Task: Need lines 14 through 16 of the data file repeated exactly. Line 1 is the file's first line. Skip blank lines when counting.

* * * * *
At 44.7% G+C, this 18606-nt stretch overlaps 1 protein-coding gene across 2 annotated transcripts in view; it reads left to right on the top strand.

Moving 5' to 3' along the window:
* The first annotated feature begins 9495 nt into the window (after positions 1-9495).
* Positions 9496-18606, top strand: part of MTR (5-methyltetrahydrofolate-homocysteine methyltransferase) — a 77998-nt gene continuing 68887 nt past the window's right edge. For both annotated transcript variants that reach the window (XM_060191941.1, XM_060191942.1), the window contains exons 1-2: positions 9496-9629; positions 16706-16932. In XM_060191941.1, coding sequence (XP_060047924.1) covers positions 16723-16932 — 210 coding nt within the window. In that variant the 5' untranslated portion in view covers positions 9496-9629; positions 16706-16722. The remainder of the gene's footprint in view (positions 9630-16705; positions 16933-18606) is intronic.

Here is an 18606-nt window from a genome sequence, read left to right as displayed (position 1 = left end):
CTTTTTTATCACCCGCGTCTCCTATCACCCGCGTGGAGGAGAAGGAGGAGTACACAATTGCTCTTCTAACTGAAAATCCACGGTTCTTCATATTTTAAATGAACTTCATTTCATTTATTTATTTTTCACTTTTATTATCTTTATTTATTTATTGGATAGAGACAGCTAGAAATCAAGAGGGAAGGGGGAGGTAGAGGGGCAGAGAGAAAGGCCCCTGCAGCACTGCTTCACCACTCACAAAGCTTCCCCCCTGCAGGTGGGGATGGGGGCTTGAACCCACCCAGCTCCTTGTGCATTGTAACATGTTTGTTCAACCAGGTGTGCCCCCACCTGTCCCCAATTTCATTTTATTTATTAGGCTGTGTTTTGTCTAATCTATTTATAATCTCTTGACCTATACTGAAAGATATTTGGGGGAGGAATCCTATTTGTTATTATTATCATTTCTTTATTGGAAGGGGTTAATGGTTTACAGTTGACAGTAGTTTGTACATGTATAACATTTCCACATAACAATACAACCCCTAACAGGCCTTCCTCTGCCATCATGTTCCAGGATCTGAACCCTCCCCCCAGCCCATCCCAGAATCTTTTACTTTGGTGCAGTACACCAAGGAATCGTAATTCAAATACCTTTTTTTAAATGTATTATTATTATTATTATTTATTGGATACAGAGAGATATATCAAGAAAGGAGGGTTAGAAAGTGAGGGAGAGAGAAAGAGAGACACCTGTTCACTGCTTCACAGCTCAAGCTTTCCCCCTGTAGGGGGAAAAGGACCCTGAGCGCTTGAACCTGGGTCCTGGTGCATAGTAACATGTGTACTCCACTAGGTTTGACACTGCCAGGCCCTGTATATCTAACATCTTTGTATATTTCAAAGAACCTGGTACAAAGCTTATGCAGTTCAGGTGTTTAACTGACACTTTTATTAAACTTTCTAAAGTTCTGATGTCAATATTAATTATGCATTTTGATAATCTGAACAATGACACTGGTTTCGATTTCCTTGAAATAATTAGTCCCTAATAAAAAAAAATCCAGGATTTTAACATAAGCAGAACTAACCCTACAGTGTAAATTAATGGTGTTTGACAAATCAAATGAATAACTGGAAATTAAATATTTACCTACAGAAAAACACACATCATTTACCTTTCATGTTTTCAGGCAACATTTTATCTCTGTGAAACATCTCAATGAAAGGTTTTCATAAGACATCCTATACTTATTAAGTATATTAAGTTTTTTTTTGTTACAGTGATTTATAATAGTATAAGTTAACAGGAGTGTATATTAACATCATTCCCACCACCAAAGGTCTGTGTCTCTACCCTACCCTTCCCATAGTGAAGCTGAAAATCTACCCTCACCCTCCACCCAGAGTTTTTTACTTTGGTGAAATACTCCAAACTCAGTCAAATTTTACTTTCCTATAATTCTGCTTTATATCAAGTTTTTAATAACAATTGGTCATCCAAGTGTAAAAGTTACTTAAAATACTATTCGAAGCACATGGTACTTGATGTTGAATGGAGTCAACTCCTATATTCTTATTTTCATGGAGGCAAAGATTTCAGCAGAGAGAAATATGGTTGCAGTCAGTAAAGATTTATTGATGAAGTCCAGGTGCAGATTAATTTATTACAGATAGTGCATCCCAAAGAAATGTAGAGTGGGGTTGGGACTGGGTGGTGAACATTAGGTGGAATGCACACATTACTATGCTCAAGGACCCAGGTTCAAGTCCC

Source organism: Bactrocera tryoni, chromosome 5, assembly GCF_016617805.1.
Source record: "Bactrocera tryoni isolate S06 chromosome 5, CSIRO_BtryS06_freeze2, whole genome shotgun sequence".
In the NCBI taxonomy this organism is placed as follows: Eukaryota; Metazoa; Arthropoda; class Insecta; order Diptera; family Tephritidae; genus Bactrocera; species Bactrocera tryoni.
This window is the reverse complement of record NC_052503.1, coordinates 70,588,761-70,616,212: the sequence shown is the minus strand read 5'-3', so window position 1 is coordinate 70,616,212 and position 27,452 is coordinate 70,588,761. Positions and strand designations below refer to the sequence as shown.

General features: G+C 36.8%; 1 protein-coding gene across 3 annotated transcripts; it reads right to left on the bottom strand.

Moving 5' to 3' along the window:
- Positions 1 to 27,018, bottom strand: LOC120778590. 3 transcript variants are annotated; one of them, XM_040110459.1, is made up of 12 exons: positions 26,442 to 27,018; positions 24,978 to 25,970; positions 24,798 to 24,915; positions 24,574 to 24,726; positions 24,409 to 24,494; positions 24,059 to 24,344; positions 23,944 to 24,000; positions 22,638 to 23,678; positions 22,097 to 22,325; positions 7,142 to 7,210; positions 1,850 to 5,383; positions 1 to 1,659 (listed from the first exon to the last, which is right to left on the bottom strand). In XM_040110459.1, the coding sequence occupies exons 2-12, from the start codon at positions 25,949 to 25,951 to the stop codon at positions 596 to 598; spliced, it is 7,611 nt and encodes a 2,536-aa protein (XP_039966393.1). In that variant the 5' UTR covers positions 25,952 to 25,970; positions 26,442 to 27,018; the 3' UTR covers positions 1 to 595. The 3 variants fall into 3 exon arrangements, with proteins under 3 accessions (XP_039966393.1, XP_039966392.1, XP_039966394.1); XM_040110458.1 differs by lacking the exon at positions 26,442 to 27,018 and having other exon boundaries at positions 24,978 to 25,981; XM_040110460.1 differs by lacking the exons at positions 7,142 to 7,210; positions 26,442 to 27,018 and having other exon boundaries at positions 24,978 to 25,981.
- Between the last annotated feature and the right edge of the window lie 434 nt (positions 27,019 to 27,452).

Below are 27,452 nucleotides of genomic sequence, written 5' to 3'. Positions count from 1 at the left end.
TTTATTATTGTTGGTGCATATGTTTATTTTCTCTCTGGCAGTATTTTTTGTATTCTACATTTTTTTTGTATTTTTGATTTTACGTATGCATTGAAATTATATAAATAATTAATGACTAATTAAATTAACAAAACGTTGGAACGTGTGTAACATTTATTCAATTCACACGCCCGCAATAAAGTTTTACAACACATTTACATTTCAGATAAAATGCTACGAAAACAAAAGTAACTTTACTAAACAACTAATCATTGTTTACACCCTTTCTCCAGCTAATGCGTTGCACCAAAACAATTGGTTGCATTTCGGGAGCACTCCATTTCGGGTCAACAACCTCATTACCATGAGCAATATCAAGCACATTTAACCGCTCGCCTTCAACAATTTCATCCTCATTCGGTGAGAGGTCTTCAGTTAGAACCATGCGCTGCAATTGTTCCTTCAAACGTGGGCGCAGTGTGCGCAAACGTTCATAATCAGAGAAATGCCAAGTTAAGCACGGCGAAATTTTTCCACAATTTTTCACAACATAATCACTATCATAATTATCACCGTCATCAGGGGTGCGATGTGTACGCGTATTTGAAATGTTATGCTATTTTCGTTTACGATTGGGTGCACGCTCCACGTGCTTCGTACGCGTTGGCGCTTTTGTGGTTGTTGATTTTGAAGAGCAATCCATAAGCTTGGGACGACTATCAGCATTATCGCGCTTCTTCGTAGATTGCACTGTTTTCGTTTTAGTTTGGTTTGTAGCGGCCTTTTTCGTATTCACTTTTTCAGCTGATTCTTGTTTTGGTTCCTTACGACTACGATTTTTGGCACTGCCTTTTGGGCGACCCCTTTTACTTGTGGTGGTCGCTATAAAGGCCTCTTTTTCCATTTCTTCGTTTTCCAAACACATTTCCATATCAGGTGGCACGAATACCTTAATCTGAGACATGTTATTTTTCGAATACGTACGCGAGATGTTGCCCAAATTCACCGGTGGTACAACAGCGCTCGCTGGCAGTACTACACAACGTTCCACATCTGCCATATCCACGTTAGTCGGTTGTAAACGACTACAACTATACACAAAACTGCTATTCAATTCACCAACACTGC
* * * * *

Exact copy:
- Between the last annotated feature and the right edge of the window lie 434 nt (positions 27,019 to 27,452).

Below are 27,452 nucleotides of genomic sequence, written 5' to 3'. Positions count from 1 at the left end.
TTTATTATTGTTGGTGCATATGTTTATTTTCTCTCTGGCAGTATTTTTTGTATTCTACATTTTTTTTGTATTTTTGATTTTACGTATGCATTGAAATTATATAAATAATTAATGACTAATTAAATTAACAAAACGTTGGAACGTGTGTAACATTTATTCAATTCACACGCCCGCAATAAAGTTTTACAACACATTTACATTTCAGATAAAATGCTACGAAAACAAAAGTAACTTTACTAAACAACTAATCATTGTTTACACCCTTTCTCCAGCTAATGCGTTGCACCAAAACAATTGGTTGCATTTCGGGAGCACTCCATTTCGGGTCAACAACCTCATTACCATGAGCAATATCAAGCACATTTAACCGCTCGCCTTCAACAATTTCATCCTCATTCGGTGAGAGGTCTTCAGTTAGAACCATGCGCTGCAATTGTTCCTTCAAACGTGGGCGCAGTGTGCGCAAACGTTCATAATCAGAGAAATGCCAAGTTAAGCACGGCGAAATTTTTCCACAATTTTTCACAACATAATCACTATCATAATTATCACCGTCATCAGGGGTGCGATGTGTACGCGTATTTGAAATGTTATGCTATTTTCGTTTACGATTGGGTGCACGCTCCACGTGCTTCGTACGCGTTGGCGCTTTTGTGGTTGTTGATTTTGAAGAGCAATCCATAAGCTTGGGACGACTATCAGCATTATCGCGCTTCTTCGTAGATTGCACTGTTTTCGTTTTAGTTTGGTTTGTAGCGGCCTTTTTCGTATTCACTTTTTCAGCTGATTCTTGTTTTGGTTCCTTACGACTACGATTTTTGGCACTGCCTTTTGGGCGACCCCTTTTACTTGTGGTGGTCGCTATAAAGGCCTCTTTTTCCATTTCTTCGTTTTCCAAACACATTTCCATATCAGGTGGCACGAATACCTTAATCTGAGACATGTTATTTTTCGAATACGTACGCGAGATGTTGCCCAAATTCACCGGTGGTACAACAGCGCTCGCTGGCAGTACTACACAACGTTCCACATCTGCCATATCCACGTTAGTCGGTTGTAAACGACTACAACTATACACAAAACTGCTATTCAATTCACCAACACTGC